Although the star power of both these teams sways in the direction of South Beach, the offensive philosophies of both Pop and Spo are quite similar; move the ball quickly to shift the defense and find the open man, as both teams have an array of shooters at their disposal. Both coaches have been smart in resting key guys during the regular season to ultimately get where they are today. Expect this year to be an exciting game of chess, as each team tinkers with their lineups to expose each others mismatches and weaknesses. Many pundits would call this sideline factor a wash, but Coach Spo has proven himself capable of keeping a team-oriented offensive philosophy despite the starpower on the Heat. The team first philosophy doesn’t end with offense, as their defense is among the best in the league when it’s firing on all cylinders. When it is, it is swarming, and that creates turnovers and ill advised shot opportunities for the opposing team. Spoelstra is a great coach, and will be for years to come, but he’s still going up against the reigning COTY. This award is seemingly Popovich’s to lose every single year, as they’ve kept a winning culture since the late ‘90’s. The way he gains trust during the regular season amongst his coaching staff and all 14 active personnel, the Spurs are able to experiment with lineups and rest veterans, still being able to claim the league’s best record. The only notable criticism he’s received in the last 15 years is how he deals with the media (a non-coaching factor) and the lineup he had at the end of the 4th of last year’s Game 6 Finals loss (deciding not to leave Duncan out there on a critical defensive possession). Expect Pop to learn and adjust from last year’s Finals appearance. With his experience and toughness in the Playoffs, he should win this chess match.

Edge - Spurs


X-Factors

- The Spurs want this matchup probably more than anyone else, according to Timmy D, and that actually has some weight. The Spurs have a bad taste left in their mouth from game 6 of last year’s Finals, which could determine which team is hungrier for a title. 
- San Antonio are masters of acquiring players that fit their system, this year adding Marco Belinelli to the mix. That can be seen as an upgrade over Gary Neal, adding size and equal shooting efficiency. The way Diaw and Mills have vastly improved and integrated themselves into the system, the Spurs depth is one of their main strengths. While the way Miami puts its trust into each one of their players is admirable, their success ultimately comes down to the big 3. San Antonio is much more full circle; when names are called, all 14 are ready to contribute.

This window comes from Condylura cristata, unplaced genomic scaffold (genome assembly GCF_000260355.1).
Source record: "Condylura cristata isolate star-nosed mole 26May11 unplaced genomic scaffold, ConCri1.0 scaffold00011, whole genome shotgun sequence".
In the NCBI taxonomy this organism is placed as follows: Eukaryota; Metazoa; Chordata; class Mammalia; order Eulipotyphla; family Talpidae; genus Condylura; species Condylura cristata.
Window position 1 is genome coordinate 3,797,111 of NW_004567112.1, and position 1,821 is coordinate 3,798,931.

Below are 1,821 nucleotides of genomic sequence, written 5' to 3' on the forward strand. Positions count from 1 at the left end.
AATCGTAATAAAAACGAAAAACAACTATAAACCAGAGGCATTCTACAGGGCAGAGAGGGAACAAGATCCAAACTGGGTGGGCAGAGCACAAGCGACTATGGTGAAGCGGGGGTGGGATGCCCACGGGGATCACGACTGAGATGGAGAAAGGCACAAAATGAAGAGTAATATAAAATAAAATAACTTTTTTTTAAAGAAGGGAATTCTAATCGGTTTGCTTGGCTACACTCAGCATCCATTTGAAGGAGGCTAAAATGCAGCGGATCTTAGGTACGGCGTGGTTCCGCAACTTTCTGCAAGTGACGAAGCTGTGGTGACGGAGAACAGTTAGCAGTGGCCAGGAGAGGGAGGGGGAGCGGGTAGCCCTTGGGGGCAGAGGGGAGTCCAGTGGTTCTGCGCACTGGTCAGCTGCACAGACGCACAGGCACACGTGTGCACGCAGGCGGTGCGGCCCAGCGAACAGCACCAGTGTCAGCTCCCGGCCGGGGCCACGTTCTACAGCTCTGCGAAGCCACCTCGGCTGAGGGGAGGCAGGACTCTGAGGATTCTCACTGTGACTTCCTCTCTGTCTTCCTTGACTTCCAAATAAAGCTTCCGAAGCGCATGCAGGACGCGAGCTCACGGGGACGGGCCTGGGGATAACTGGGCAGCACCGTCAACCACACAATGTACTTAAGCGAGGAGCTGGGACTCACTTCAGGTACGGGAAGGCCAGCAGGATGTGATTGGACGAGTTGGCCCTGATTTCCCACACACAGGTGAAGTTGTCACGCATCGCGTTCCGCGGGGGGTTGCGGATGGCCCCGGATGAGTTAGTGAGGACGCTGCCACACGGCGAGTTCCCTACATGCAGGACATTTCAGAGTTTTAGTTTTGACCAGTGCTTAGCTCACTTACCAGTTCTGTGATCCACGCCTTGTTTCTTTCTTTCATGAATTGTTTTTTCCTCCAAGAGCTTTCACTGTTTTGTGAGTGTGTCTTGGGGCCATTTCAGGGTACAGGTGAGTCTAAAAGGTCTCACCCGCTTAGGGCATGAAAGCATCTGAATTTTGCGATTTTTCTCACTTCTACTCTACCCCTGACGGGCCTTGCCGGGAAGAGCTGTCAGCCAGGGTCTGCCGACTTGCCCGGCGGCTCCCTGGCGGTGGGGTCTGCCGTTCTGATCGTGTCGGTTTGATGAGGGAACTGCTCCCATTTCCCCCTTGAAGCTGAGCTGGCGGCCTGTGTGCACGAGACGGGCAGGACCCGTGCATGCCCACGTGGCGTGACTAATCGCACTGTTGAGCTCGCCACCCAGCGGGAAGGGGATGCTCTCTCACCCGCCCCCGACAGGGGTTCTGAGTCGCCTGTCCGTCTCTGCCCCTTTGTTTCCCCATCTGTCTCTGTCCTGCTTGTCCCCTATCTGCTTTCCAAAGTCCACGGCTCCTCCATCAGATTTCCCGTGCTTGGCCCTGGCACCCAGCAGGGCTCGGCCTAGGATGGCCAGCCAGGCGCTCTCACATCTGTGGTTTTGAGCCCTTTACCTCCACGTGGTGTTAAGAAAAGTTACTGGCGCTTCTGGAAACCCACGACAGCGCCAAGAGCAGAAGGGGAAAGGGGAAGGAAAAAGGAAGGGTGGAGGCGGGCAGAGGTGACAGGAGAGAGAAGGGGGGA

- Rashard Lewis is a big question mark here. Don’t be surprised for him to start at PF after he lit up the Pacers in games 5 and 6, especially with the Birdman’s status still uncertain. If Lewis can fill the void for the departed Mike Miller and aging Shane Battier, the Spurs will have trouble playing with their preferred bigs Duncan and Splitter due to spacing issues.
- The NBA finally did away with the tired 2-3-2 Finals format. The higher seeded team in that old method never seemed to have the advantage they deserved. Lose 1 at home in games 1 and 2, and you’re looking at a serious disadvantage for games 3-5. The Spurs have homecourt advantage with the new 2-2-1-1-1 format, and that plays a huge role in this series seeing how they dismantled OKC in San Antonio during the Western Conference Finals.
- Chris Bosh, who has admitted his role of giving up starpower for rings, is the ultimate X-Factor for the Heat. If he’s able to get into a rhythm beyond the arc, the Spurs will have trouble closing out on such a long shooter. His helpside D will be indispensable if the Heat have any chance of controlling the paint on that end.

Edge - Spurs, by a small margin.


It’s a strange thing to say that the star studded Heat are aging, it feels weird to even mention it when talking about the big 3. Their stars, however, are not the first come to mind. Role players like Haslem, Battier, an injured Andersen, and even the ageless Allen have played major roles in the last two Larry O’Brien trophies for Heat. As a Heat fan, you’d have to wonder how much is left in the tank for these role players. When matched up against their Western Conference opponent, San Antonio in some ways looks younger; also a strange feeling when talking about the Spurs. San Antonio is all business this time around, and know what they have to do against the defending champs.

Verdict - Spurs in 7.